Over the course of a summer in a wealthy Connecticut community, a forty-something woman and her college-age stepson’s lives fall apart in a series of violent shocks.
Cheryl has never been the right kind of country-club wife. She's always felt like an outsider, and now, in her mid-forties—facing the harsh realities of aging while her marriage disintegrates and her troubled stepson, Teddy, is kicked out of college—she feels cast adrift by the sparkling seaside community of Little Neck Cove, Connecticut. So when Teddy shows up at home just as a storm brewing off the coast threatens to destroy the precarious safe haven of the cove, she joins him in an epic downward spiral.
The Invaders, a searing follow-up to Karolina Waclawiak’s critically acclaimed debut novel, How to Get Into the Twin Palms, casts a harsh light on the glossy sheen of even the most “perfect” lives in America's exclusive beach communities. With sharp wit and dark humor, The Invaders exposes the lies and insecurities that run like faultlines through our culture, threatening to pitch bored housewives, pill-popping children, and suspicious neighbors headlong into the suburban abyss.
“The Invaders is a gut punch of a novel—a scathing look at privileged people trapped by their own choices, but unable to imagine an alternative to their misery. Karolina Waclawiak is a remarkable writer, able to channel the unflinching clarity of Richard Yates, the off-kilter tenderness of Cheever, and taut narrative energy of crime fiction in a voice that is all her own.”
– Tom Perrotta, author of, The Leftovers and Little Children
“Seamlessly blending literary and genre traditions, Karolina Waclawiak never fails to surprise, delight, and reveal secrets that lesser writers keep hidden. I love her work, and I'm already waiting for the next book.”
– Sara Gran, author of, Claire DeWitt and the City of the Dead
“A blazing wonder of a novel . . . As whip-smart and cunning as it is poignant and mysterious, The Invaders demonstrates that Waclawiak’s masterful debut novel, How to Get into the Twin Palms, was just the beginning.”
– Megan Abbott, author of, Dare Me
“Karolina Waclawiak’s The Invaders is the stiffest of literary drinks—it’ll jolt your system, and make the world around you glow a little differently when you’re done with it. Witty, dark, and honest, this novel tells the hard—but hilarious—truths about aging in America, dysfunctional relationships, and suburban vices.”
– Jami Attenberg, author of, The Middlesteins
“The Invaders is as crisp as they come, hilarious and alarming in equal measure. This book is a time bomb in madras shorts, ready for golf, sex, and natural disasters.”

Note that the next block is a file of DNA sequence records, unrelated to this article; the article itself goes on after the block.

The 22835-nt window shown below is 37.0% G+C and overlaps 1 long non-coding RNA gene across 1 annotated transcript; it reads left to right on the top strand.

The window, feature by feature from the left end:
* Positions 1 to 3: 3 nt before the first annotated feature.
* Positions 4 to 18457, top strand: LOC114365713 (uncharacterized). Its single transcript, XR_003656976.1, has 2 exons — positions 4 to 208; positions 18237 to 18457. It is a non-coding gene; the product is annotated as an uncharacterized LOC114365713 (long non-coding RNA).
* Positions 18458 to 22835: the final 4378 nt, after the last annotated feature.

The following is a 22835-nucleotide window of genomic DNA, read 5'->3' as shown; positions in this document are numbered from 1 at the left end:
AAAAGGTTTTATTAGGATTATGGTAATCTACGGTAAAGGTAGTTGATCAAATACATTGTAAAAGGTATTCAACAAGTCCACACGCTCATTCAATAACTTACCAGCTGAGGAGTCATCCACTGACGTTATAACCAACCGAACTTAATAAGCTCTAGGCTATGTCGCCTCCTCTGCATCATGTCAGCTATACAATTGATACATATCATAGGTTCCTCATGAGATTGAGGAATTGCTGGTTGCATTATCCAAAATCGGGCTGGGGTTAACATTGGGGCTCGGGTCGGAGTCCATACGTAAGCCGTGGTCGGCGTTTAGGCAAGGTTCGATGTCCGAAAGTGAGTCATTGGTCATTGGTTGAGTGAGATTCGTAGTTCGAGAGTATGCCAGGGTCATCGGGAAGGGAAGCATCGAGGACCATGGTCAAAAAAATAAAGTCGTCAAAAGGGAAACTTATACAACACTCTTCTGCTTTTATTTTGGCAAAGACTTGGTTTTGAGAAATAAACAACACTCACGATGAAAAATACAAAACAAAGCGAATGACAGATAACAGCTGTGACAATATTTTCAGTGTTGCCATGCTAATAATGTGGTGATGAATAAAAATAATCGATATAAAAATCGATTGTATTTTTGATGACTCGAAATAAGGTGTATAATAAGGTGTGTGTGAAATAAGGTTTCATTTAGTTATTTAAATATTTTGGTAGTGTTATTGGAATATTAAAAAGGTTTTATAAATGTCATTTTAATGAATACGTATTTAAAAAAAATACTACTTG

– Emma Straub, author of, The Vacationers and Laura Lamont’s Life in Pictures
“A wonderfully fierce novel, from a brilliant and essential talent.”
– Laura van den Berg, author of, The Isle of Youth and Find Me
“A witty, vicious, and entirely moving portrait of privilege, alienation, and sexual invisibility set in a Connecticut beach community.”
– Kate Zambreno, author of, Green Girl
“The Invaders is an elegant, ominous book, a sharp, witty novel of manners of the most sinister kind. In Waclawiak’s expert hands, this novel will have you holding your breath and your heart until the very last word.”
– Roxane Gay, author of, Bad Feminist and An Untamed State
“How To Get Into the Twin Palms was a mini-masterpiece of atmosphere and mood; a new book is a cause for celebration.”
– Emily Gould, author of, Friendship
“…my favorite kind of beach read, more messy ambiguity than Mai Tais.”
– Anna Andersen, The Toast
"...ought to be sold with coconut oil and sunglasses--a perfect, and perfectly dark, beach read told with L.A.-noir style but set in tony country-club Connecticut."
– Vanity Fair
"With its spot-on characterizations, droll dialogue, and staccato pacing, Waclawiak's dark satire is a trenchant indictment of the country club set tempered by compassionately rendered portraits of two of its not entirely unwitting victims."
“As Cheryl, a trophy wife, and her entitled stepson, Teddy, follow parallel paths to self-destruction, the book draws out the disjunction between a lush, decorous setting and the inner corruption of its inhabitants.”